What is a Pooled Employer Retirement Plan? Who can benefit from joining one? Find out from our brief video below that provides an overview of this type of retirement vehicle.
Pooled Employer Retirement Plans allow unrelated employers to band together, under a single retirement plan, to offer cost-efficient and effective retirement benefits to their employees.
Delve into the intricacies of Pooled Employer Retirement Plans and highlight their transformative potential. From understanding what they are to identifying who stands to gain the most from joining one, we hope this video offers valuable insights into this innovative retirement plan. As retirement forecasting continues to evolve, Pooled Employer Retirement Plans emerge as a powerful tool for both employers and employees seeking robust and efficient retirement solutions.
- Fee reduction (25-50% savings in many cases),
- Reduced fiduciary responsibilities due to professional management,
- Time and administrative savings for plan sponsors.
- Streamlined administration might limit customization, e.g., on loans and hardship withdrawals,
- Transitioning to a PEP involves an initial blackout period.
[Michael] “Hey everyone my name is Michael Clark managing director at Agilis based out of Denver Colorado. I’m joined by agilis’s Chief Executive Officer Tom casara and today we wanted to talk briefly about pooled employer plans Tom what is a pooled employer plan?”
[Tom] “A pool deployer plan is a defined contribution where 401k plan that is established by a professional group that’s going to oversee all elements of the 401K design
[Michael] “So are these new? How come we haven’t heard of these before?”
[Tom] “So the quick answer to your question Michael is no they are not quite new but what has happened is that the secures act effective in 2021 allowed plan sponsors who otherwise aren’t in the same line of business to come together to be able to share resources and to join into a PEP plant so the marketplace for perhaps has has opened widely effective 2021 and now that’s become the popularity of the pep plants”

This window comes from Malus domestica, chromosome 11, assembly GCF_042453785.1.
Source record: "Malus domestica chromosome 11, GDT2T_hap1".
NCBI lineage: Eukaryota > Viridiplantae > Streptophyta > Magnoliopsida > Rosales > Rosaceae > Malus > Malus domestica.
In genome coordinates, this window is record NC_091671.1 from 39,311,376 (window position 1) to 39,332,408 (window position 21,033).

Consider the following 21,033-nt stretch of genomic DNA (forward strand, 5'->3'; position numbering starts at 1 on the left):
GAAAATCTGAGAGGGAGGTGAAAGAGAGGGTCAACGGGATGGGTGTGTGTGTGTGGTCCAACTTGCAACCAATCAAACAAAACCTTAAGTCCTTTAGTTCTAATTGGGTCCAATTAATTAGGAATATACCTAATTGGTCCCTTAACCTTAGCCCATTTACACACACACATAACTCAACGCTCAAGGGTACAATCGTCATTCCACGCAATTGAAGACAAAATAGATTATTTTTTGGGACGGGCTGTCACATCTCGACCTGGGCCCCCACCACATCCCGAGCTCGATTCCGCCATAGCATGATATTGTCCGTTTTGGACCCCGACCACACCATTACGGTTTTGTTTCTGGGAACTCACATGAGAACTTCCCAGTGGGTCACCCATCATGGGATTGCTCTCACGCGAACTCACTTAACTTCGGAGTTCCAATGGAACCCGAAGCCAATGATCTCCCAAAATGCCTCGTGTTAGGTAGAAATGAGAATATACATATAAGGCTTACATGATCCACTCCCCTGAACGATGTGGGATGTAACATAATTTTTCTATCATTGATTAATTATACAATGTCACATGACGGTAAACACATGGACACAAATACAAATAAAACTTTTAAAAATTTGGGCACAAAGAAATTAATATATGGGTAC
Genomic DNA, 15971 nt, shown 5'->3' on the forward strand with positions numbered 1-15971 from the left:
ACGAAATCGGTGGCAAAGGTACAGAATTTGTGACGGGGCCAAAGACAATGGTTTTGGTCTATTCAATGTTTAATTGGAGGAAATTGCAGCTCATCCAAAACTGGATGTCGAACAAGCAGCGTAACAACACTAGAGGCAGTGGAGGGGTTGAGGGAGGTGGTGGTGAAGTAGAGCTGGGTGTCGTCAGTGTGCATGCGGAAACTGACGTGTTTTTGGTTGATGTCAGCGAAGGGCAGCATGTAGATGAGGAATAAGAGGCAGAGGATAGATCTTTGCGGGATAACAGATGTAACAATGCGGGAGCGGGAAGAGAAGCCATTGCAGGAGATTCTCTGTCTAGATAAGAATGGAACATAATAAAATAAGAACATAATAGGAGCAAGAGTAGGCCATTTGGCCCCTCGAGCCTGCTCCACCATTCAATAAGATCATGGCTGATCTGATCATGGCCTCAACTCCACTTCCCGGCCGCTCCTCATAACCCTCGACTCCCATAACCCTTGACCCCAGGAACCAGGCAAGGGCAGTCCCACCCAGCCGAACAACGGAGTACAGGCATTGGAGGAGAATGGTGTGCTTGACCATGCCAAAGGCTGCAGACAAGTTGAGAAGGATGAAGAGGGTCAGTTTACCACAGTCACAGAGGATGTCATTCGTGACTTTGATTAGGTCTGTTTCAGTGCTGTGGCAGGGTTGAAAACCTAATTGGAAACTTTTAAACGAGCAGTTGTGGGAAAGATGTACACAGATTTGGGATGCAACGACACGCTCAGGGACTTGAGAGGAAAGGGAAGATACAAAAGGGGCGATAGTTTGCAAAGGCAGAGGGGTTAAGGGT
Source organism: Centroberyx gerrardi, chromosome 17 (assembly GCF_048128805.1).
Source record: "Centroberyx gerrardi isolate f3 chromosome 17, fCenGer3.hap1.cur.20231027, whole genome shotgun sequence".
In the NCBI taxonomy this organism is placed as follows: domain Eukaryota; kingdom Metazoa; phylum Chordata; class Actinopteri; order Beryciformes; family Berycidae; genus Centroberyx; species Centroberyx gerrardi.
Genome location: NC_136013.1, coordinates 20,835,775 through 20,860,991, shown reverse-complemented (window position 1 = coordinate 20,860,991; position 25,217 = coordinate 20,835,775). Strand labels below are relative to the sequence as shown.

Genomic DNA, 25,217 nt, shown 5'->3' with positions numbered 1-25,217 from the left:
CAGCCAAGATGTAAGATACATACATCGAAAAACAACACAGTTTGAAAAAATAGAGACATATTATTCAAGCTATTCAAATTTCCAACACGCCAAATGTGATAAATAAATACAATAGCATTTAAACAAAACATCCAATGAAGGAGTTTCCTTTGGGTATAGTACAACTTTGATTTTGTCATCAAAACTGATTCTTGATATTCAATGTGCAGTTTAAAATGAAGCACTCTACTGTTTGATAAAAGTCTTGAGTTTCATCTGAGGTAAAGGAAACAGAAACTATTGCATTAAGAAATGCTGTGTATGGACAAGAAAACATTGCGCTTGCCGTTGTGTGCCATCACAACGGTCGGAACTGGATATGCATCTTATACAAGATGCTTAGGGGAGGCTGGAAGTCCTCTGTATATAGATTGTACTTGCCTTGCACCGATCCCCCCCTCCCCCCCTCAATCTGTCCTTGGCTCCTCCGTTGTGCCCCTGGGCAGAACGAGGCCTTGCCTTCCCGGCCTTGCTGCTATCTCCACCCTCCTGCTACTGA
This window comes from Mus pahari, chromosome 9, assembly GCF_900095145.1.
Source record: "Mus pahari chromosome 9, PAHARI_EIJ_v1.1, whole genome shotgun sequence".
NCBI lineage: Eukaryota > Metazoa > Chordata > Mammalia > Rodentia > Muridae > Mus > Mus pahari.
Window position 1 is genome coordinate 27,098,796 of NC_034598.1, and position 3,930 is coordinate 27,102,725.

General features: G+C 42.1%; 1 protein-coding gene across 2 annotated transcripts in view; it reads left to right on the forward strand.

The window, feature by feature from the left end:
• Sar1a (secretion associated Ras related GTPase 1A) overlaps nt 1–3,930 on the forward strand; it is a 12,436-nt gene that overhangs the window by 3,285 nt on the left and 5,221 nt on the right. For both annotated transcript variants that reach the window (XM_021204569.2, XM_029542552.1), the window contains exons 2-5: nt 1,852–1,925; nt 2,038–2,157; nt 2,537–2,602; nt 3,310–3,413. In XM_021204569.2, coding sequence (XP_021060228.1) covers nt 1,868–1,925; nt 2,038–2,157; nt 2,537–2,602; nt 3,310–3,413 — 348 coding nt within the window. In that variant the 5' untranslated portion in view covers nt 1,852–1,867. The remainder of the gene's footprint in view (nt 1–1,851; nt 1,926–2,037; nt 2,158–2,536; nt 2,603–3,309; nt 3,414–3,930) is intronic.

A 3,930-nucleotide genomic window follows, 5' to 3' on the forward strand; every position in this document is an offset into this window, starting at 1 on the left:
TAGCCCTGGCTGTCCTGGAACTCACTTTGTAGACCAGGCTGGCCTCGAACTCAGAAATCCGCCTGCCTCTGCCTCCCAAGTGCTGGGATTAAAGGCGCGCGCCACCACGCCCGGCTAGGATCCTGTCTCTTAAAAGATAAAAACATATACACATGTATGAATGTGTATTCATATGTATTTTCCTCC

[Michael] “All right so if companies are coming together pooling resources there’s got to be some advantages there. What are some of the advantages for a company that is looking to join a pooled employer plan?”
[Tom] “There are many advantages in fact I tend to think of it as three main advantages:
- The first is fee reduction because of being able to pull resources and have more assets at work along with you know streamlining some of the the benefits we’re able to save money in fact for for many plans we see 25 to 50 percent of savings as compared to their current costs.
- Second is fiduciary savings because these plans are professionally managed by an outside organization who’s taking on that liability there is less for the plan sponsor to oversee and to be responsible for in terms of fiduciary responsibility. Doesn’t go to zero, but it gets greatly reduced in what you do from quarter to quarter gets greatly reduced .
- The third is the time and effort by the the plant sponsor themselves because those those a lot of the administration is now going to be outsourced and things like an audit is no longer a responsibility of those of the plant sponsor there are many less steps for the plan sponsor to oversee and to do so there’s there’s once again fiduciary savings fee savings and Time and expense Savings”
[Michael] “So that that sounds all good right but like with anything there’s got to be some disadvantages that companies are going to want to weigh against these advantages. What are those disadvantages?”
[Tom] “I would say there’s two buckets of disadvantages. The first bucket would be just that with the professionally managed and Outsourcing there’s gonna be certain elements that they’re going to want to streamline mostly around Administration but mostly around the secondary decisions of the administration. So the primary part of a plant design is typically the formula itself in terms of the match as well as the the a profit sharing that you may want to contribute those you’ll still be able to retain but items like loans and hardship withdrawals and items like that those are going to be streamlined across the entire PEP. So that will be the one that surveyors. The second disadvantage if you were to choose a pup it’s like any any other Record Keeper change you’re gonna you’re gonna have to go through that blackout period um it’s just the initial Contracting and the blackout period to make a change but that was a normal course of business if any change.”
[Michael] “So I mean it sounds like there’s a lot for plan sponsors to weigh here right? The advantages sound great in terms of fee savings reducing fiduciary risk and less time and effort that they as a company have to put into managing and administering a plan. Some disadvantages as you’ve mentioned some of those one-time disadvantages like a transition so who should be looking at pooled employer plans as a potential program for their retirement benefits?
[Tom] “Personally I think every plant sponsor should at least evaluate whether or not a pooled employer plan makes sense. As a fiduciary it’s your responsibility to see if there is a better option for your participants but what we’ve found in our experience is that those plans that are probably less than 200 million of assets are going to pick up all three buckets of those advantages. They’re going to see those those fee savings, and then get the reduced time and expense savings, as well as the fiduciary savings the larger plans will get the last two typically of the savings
[Michael] “Excellent Tom thanks for this um everyone else we want to invite you June 6th put that on your calendar we’ll be sending out invites for an in-depth webinar that where we’ll be discussing pooled employer plans in great detail come see if they’re right for you until next time thanks everyone”